Octane use

Discussion in 'Gen 4 Prius Main Forum' started by Fobbers, Jun 16, 2017.

  1. fuzzy1

    fuzzy1 Senior Member

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    From past information, it seems that both 2-tank and 3-tank systems exist for 3-grade fueling stations. It depends on circumstances and locality.

    I've never followed a fuel truck around, but did watch one fill dad's agricultural tanks several times. That truck clearly had multiple partitions, filling dad's old leaded and new unleaded tanks separately. Back when leaded was still available.
     
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  2. wjtracy

    wjtracy Senior Member

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    For USA, 87 Octane (or 85 at altitude) is the recommendation based on USA EPA gasoline regulations...

    International owners should presumably try to determine Toyota recommendation for their specific fuels.
     
  3. DOHCtor

    DOHCtor Junior Member

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    Allready put some 85 octane in a Skyactiv 2.5l Mazda CX5 when i was in a trip to Yellowstone. Boy it didn't liked it. As soon as i could, i put some 91 in it to raise up that octane level. I would'nt do the same error twice... When the manual say "use 87 or higher" and you don't have 87, use the one grade above it that's available. 88, 89, 90, whatever.. over 87 is fine, under is not as it may knock under heavy load.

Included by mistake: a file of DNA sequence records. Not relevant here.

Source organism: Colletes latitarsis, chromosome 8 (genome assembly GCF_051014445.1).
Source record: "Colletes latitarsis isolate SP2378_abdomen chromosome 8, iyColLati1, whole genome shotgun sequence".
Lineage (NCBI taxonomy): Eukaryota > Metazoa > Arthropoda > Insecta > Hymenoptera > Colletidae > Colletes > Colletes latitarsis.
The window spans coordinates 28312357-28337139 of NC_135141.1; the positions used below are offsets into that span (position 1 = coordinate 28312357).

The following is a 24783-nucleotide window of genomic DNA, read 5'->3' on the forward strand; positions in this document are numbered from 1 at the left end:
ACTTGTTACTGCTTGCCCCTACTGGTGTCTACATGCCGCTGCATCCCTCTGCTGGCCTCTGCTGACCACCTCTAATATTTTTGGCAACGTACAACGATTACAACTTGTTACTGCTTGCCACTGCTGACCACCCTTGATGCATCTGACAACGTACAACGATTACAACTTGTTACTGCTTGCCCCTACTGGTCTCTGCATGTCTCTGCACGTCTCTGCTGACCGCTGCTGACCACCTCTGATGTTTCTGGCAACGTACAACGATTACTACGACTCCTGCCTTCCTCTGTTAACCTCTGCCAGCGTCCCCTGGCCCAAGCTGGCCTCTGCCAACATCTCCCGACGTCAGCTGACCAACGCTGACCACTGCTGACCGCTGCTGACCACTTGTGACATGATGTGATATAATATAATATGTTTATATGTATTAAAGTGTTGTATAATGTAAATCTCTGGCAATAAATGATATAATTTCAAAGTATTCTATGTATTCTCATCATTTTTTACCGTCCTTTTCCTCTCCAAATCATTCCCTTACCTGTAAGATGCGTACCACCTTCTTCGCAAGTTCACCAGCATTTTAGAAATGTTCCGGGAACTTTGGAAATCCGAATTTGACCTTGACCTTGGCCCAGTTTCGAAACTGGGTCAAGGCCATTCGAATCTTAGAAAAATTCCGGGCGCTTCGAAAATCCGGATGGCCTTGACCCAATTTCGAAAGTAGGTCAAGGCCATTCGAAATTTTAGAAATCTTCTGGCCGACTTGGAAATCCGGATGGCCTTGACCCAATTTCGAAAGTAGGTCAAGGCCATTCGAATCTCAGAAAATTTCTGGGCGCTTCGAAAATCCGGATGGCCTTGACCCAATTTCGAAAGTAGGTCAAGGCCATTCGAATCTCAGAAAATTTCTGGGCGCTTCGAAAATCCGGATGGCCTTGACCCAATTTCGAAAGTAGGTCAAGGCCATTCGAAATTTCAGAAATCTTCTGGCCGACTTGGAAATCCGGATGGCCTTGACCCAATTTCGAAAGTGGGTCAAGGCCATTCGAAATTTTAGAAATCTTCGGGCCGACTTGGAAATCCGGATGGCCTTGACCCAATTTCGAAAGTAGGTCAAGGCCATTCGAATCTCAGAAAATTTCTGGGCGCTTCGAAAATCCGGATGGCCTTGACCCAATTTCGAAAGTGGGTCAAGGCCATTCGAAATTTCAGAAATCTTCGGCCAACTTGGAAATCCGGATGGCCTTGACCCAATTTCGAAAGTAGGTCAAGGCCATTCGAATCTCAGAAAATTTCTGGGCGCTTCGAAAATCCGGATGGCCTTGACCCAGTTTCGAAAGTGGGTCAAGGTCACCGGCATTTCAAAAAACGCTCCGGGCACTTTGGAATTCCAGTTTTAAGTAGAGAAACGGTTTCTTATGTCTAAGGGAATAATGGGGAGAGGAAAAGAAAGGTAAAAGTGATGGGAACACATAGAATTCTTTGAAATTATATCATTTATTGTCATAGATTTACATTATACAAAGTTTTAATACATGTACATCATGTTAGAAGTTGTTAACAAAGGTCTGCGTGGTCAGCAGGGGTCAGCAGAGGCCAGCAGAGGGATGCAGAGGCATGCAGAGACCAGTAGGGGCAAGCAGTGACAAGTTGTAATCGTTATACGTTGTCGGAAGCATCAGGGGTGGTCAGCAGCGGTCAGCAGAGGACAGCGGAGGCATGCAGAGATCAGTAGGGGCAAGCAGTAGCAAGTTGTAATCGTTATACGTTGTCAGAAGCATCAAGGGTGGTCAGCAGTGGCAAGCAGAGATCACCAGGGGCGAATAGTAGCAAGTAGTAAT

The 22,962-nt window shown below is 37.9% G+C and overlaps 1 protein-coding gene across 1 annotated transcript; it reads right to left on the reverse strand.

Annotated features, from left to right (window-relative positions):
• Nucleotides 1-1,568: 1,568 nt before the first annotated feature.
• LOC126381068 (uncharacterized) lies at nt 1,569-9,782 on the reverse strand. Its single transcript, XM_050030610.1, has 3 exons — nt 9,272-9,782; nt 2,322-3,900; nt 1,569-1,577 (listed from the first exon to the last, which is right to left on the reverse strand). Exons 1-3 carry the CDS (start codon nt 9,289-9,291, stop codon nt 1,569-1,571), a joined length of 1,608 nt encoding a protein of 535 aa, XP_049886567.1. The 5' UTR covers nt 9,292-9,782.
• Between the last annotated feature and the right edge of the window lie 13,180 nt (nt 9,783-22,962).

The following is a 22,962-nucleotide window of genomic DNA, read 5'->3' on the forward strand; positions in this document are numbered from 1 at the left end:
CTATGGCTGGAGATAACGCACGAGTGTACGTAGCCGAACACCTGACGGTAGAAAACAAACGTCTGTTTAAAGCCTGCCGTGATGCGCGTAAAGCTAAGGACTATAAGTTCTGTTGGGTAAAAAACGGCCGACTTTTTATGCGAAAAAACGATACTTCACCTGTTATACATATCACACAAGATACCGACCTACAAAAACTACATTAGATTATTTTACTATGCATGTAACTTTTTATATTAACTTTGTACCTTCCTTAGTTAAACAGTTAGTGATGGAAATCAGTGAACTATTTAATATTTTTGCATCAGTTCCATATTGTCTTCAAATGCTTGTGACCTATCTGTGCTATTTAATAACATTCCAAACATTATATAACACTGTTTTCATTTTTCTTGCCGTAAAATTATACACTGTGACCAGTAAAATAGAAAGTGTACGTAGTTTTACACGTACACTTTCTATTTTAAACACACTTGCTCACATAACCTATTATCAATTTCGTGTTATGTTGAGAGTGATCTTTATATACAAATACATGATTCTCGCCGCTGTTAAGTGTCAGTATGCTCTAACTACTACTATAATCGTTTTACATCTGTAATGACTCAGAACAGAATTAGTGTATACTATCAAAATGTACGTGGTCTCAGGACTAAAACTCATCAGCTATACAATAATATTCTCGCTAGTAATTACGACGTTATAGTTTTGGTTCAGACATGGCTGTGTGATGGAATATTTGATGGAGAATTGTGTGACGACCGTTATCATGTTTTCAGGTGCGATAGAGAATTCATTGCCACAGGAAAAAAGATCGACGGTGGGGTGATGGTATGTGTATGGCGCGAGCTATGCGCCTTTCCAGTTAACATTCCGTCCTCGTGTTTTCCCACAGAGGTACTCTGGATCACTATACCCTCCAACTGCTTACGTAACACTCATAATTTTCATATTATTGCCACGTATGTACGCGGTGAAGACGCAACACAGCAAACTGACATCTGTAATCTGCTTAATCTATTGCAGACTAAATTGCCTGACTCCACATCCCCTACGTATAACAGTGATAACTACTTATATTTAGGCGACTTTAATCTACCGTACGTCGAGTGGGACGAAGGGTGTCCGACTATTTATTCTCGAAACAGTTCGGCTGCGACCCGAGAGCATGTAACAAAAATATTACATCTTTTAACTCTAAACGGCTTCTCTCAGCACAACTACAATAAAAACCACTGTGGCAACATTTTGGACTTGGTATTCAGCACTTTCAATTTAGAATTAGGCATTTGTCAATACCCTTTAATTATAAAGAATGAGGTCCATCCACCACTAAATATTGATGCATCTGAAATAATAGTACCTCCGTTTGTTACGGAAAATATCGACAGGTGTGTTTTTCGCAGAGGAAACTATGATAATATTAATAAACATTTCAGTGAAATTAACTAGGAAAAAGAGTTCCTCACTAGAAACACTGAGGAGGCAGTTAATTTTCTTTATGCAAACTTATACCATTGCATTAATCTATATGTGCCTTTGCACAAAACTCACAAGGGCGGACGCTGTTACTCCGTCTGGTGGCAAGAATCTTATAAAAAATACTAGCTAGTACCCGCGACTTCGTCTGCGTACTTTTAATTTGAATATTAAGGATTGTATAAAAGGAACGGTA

Marko.
     
  4. fuzzy1

    fuzzy1 Senior Member

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    It is unfortunate that your Prime didn't like Wyoming's 85 octane fuel.

    It is sold in certain high altitude regions because it causes no problem in a very large number of vehicles that call for 87 octane (at least at sea level). That includes every fuel injected car I have owned (Accord, Legacy, Forester, Gen3 Prius). My only caveat is that my Prii have experienced less than their share of those 85 octane miles, due to the Subarus taking the winter shifts.

    I can't say the same for my last carbureted vehicles, but they developed a dislike of even 87 octane as they aged. That dislike was very strongly linked to road elevation, originally noticed at below 1000 feet , later increasing to somewhat above 2000 feet.